Lisa Girion in the LA Times reports that one of the uglier pieces of health plan activities in recent years may be drawing to a close. Wellpoint’s Blue Cross of California unit has agreed that it will only rescind policies in the future if there is obvious fraud, rather than an explainable oversight or error.
Blue Cross of California agreed Thursday to stop canceling individual health coverage unless it can show policyholder deception — a major shift by the state’s largest health insurer that could lead to sweeping industrywide changes. The move is part of an effort to settle a class-action lawsuit on behalf of as many as 6,000 people canceled since late 2001. It is an about-face for Blue Cross in what had become known as "use-it-and-lose-it" health coverage because the cancellations were often triggered by patients’ claims for treatment.
This is something of an improvement, although of course in a decent world there’d be guaranteed issue and community rating so the whole practice would be moot—and Wellpoint is fighting that in California. However, they need to cut the crap about “only 1,000 policies got rescinded and it’s less than 1%” which comes up in the article again. That’s of course lying with data. The vast majority of people in the individual market who get past the underwriting in the first place are healthy. That’s why the medical loss ratio for BC of California’s individual business is below 60%—yes apparently that’s the number. So there’s likely to be less than 10% of the enrollees and probably close to 5%, who are running up large bills in the first place. Which means that Blue Cross was scouring every one of those applications and canceling some 5–10% of them. They weren’t looking at the applications of the vast majority who didn’t have any major claims.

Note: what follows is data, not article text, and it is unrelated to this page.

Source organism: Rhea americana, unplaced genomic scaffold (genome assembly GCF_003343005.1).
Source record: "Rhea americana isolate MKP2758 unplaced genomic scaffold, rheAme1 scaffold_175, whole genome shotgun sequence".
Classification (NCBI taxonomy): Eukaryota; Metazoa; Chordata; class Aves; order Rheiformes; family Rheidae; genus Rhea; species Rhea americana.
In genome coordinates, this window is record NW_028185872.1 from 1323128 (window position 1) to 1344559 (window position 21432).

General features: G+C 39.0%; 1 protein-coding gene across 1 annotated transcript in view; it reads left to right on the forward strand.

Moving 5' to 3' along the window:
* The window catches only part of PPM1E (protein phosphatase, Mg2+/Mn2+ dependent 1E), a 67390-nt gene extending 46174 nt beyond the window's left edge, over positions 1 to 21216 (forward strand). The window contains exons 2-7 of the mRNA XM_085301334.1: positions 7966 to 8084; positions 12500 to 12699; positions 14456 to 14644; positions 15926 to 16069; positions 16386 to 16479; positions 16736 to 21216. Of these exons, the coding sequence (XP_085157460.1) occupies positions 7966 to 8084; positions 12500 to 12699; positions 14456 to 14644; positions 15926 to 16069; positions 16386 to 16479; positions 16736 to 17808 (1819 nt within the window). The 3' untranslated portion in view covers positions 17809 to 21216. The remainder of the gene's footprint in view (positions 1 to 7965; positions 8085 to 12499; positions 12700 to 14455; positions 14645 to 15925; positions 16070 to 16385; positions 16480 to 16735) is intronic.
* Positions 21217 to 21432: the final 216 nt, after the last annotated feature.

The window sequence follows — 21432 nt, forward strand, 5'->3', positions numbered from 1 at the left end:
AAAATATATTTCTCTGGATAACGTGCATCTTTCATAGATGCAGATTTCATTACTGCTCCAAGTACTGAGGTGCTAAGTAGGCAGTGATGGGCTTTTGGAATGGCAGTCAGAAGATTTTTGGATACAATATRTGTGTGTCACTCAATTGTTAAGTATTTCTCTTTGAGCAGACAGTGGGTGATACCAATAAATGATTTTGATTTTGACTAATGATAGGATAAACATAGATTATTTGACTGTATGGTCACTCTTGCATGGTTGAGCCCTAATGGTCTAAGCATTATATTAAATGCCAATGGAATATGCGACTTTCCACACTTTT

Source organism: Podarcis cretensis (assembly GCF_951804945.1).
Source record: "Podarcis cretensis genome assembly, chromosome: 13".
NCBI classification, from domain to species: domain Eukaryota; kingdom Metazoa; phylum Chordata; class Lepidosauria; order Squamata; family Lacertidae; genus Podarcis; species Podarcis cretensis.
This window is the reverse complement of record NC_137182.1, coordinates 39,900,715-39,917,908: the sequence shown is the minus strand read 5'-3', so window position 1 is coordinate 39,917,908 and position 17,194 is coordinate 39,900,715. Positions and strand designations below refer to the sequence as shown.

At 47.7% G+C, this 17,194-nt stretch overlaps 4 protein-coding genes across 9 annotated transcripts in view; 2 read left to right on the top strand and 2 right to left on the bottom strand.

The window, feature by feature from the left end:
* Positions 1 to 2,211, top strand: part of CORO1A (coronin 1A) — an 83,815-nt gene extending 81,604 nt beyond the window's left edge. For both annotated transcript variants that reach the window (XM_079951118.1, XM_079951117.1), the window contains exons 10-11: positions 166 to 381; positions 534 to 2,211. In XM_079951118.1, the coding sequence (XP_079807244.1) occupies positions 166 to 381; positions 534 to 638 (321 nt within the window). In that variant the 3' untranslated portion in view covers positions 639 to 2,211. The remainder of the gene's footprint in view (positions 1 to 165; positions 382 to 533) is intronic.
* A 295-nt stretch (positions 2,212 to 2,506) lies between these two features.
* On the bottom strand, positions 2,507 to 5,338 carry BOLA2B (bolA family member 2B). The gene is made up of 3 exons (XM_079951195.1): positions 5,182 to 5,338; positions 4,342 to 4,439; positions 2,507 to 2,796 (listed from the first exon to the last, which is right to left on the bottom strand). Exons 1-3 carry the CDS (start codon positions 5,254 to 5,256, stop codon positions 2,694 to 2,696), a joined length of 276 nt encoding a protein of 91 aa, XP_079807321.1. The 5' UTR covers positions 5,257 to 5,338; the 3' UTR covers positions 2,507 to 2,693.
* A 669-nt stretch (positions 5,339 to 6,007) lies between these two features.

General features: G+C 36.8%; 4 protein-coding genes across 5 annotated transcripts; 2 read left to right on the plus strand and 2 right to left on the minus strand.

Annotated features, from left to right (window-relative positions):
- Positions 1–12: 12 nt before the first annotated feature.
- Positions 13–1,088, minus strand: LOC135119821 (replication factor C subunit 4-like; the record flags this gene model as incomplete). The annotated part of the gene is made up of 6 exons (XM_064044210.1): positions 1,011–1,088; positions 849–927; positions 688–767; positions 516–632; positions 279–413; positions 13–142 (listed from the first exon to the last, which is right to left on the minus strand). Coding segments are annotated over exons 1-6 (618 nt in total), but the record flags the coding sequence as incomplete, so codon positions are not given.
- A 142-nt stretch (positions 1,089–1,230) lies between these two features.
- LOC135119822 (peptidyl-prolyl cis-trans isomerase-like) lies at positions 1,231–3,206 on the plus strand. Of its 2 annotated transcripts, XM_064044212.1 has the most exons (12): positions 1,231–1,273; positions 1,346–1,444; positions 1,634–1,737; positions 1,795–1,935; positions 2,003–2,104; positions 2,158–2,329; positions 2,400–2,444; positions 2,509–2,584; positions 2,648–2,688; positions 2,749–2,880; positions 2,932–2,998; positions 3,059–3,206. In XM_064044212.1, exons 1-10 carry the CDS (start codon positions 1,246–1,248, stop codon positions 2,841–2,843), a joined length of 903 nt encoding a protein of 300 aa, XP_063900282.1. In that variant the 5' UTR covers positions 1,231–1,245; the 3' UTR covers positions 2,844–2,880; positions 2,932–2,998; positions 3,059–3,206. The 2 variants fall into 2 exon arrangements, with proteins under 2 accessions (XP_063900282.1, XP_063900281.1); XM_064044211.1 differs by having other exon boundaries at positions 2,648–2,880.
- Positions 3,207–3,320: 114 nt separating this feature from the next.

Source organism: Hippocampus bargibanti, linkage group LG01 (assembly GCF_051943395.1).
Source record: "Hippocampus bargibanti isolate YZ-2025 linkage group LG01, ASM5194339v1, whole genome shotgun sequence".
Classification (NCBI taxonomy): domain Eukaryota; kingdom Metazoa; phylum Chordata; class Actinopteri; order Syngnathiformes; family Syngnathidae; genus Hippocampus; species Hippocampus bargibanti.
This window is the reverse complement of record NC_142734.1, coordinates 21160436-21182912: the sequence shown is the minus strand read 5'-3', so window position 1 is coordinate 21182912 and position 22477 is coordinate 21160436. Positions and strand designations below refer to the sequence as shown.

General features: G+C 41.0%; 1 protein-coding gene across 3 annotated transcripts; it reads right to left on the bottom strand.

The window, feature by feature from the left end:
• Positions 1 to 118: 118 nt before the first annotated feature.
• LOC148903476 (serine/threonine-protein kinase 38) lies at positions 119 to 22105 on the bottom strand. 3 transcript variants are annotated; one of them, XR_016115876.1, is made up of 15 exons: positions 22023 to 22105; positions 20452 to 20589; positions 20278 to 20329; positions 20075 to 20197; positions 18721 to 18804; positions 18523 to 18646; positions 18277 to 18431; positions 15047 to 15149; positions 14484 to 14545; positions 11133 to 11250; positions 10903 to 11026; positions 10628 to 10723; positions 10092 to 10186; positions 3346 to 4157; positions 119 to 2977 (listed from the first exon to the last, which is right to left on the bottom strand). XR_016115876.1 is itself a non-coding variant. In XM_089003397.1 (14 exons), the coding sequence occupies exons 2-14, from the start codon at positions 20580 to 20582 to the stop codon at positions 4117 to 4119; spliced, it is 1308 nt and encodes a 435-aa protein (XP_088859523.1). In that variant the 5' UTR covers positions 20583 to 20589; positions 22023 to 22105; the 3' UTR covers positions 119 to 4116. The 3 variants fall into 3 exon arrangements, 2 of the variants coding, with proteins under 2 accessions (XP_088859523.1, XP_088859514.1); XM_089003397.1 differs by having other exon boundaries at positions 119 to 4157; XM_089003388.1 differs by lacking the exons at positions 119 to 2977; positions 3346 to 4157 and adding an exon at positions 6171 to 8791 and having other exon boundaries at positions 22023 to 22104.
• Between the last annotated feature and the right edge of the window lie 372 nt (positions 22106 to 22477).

I still want to see how they settle the individual claimants who busted them for cancellations when BC clearly in error. Or are they in the class action too?
UPDATE: I’m adding this comment from the always sensible Barry Carol: "I wonder how much the new CEO (and former General Counsel), Angela
Braly, had to do with this settlement and whether former CEO, Larry
Glasscock, would have agreed to it. At any rate, it looks like common
sense has prevailed, and it’s about time."
This reminds me that recently Wellpoint changed its bonus structure to relate it to the overall health of their members. I was at a meeting with some Wellpoint employees (in their IT stack) last week, and they highly concerned about what that meant. But perhaps it means that the medical types (presumably led byCMO Sam Nussbaum) are gaining the upper hand over the financial underwriting types–who’s leader as Barry points out, just got off the ship.
Meanwhile if you want some amusement looks at these comments about what some Wellpoint employees think about the new bonus policy!
“What is the new rule, that insurers have to hire clairevoyants to read the minds of applicants to determine whether their mistakes are “oversight” or “fraud”?